What does 'that' refer to in this passage?
But the reason she was unavailable to speak with me is that she was out for a hike, because it was a beautiful spring morning, and she wanted to go for a hike. So of course this makes me even more intrigued, and when I finally do catch up with her, she explains it like this. She says, "Listen Laura, everything I do, every minute I spend, is my choice." And rather than say, "I don't have time to do x, y or z," she'd say, "I don't do x, y or z because it's not a priority." "I don't have time," often means "It's not a priority." If you think about it, that's really more accurate language. I could tell you I don't have time to dust my blinds, but that's not true. If you offered to pay me $100,000 to dust my blinds, I would get to it pretty quickly.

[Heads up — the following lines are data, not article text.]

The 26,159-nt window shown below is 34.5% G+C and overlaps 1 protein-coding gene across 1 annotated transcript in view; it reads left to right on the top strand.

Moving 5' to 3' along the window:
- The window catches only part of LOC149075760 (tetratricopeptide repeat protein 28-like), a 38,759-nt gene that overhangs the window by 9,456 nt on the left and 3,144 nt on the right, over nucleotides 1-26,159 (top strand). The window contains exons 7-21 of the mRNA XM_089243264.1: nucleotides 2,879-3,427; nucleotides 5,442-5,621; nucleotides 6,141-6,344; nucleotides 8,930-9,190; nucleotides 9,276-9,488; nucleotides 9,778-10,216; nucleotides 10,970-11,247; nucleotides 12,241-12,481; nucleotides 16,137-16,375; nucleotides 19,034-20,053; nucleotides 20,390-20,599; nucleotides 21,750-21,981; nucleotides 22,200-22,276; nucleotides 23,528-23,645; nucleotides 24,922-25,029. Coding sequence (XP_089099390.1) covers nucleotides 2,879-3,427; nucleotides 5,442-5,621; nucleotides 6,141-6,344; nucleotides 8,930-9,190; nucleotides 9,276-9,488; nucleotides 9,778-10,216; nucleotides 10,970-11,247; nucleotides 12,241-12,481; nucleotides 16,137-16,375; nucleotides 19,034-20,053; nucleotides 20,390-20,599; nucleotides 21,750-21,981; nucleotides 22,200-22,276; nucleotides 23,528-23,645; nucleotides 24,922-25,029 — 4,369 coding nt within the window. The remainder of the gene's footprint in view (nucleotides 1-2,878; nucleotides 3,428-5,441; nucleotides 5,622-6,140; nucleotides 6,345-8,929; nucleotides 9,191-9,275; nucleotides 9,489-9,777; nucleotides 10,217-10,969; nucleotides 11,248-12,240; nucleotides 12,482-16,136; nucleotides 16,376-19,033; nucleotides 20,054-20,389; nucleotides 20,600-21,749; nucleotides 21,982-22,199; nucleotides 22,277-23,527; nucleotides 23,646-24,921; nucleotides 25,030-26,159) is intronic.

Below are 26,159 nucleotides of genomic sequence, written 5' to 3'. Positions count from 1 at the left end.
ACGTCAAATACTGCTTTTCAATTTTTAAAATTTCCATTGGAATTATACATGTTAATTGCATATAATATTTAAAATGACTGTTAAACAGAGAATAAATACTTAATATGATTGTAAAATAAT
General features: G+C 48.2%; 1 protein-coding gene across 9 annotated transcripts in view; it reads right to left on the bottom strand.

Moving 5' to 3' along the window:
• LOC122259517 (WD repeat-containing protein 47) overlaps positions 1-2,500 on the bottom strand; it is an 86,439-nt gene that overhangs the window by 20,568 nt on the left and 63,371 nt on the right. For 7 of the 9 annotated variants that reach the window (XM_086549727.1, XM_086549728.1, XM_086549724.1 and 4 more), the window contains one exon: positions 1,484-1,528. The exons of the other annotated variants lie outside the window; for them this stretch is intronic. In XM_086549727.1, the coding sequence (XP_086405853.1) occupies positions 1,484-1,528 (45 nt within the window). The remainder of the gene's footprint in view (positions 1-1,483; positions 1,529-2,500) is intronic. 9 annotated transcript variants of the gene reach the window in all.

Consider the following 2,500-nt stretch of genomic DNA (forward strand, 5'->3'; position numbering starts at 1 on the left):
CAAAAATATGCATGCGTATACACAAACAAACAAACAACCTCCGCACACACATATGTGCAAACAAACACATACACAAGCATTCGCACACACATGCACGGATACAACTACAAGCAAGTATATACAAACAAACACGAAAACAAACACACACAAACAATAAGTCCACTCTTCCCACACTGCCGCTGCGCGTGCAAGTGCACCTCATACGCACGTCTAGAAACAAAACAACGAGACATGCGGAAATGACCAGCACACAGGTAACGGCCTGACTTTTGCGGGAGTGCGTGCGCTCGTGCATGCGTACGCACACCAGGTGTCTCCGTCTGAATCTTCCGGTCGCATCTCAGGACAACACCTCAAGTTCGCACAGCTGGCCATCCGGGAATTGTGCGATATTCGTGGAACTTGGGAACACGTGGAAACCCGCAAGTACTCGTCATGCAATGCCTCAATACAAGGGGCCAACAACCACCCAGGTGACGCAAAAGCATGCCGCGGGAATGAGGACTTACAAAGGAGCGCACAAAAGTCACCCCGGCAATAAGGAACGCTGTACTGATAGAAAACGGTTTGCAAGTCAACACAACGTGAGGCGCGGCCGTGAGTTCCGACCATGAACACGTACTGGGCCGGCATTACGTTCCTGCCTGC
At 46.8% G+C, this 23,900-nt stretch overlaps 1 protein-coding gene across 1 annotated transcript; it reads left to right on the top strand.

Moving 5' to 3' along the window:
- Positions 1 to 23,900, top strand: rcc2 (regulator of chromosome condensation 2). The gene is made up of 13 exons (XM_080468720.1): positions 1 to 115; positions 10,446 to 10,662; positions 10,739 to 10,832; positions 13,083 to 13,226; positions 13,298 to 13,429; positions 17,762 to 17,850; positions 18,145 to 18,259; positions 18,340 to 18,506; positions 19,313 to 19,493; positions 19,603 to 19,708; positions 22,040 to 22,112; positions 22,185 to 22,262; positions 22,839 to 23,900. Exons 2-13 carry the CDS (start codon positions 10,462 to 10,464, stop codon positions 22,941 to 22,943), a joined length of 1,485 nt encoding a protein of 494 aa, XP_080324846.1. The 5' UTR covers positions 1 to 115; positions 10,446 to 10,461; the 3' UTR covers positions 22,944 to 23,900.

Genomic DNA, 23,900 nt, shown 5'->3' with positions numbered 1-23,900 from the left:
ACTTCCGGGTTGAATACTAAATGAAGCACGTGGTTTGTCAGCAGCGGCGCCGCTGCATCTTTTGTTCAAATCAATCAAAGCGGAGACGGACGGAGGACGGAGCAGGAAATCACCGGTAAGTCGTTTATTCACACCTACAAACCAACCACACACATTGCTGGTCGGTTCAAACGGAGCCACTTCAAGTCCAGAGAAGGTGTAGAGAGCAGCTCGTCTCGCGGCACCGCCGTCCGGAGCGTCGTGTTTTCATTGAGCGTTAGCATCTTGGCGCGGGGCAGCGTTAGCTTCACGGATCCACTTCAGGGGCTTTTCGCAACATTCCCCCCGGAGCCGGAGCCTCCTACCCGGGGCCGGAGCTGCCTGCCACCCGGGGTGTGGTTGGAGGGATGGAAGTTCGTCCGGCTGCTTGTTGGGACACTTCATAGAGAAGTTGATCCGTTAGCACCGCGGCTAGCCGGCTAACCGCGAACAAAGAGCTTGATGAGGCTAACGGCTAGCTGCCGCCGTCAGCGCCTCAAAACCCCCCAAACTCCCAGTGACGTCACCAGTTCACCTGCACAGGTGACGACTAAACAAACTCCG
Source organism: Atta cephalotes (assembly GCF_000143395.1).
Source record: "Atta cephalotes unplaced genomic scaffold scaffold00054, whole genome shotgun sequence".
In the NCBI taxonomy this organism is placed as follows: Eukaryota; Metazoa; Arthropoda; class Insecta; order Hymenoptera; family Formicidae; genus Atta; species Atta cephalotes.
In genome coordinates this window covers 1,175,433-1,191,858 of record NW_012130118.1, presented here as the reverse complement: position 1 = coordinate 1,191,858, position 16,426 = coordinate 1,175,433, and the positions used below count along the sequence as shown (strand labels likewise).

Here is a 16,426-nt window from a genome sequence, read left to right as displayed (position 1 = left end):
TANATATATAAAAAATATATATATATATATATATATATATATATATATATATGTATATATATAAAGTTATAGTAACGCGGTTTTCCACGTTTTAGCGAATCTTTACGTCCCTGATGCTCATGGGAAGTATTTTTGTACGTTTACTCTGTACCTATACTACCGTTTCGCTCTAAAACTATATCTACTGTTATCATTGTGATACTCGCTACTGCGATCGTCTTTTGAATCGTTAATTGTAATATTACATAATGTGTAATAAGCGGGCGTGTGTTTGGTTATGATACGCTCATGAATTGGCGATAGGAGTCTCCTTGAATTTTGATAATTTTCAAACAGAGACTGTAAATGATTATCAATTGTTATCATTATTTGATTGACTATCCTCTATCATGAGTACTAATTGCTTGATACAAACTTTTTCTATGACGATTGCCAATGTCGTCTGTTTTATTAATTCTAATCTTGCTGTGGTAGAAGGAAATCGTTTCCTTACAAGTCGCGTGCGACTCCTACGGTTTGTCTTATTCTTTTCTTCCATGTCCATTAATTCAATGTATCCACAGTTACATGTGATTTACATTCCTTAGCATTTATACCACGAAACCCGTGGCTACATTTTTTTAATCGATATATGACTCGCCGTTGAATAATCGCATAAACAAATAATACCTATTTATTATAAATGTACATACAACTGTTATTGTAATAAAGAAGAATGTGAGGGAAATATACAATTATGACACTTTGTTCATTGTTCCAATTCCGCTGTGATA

Since that is not going to happen, I can acknowledge this is not a matter of lacking time; it's that I don't want to do it. Using this language reminds us that time is a choice. And granted, there may be horrible consequences for making different choices, I will give you that. But we are smart people, and certainly over the long run, we have the power to fill our lives with the things that deserve to be there.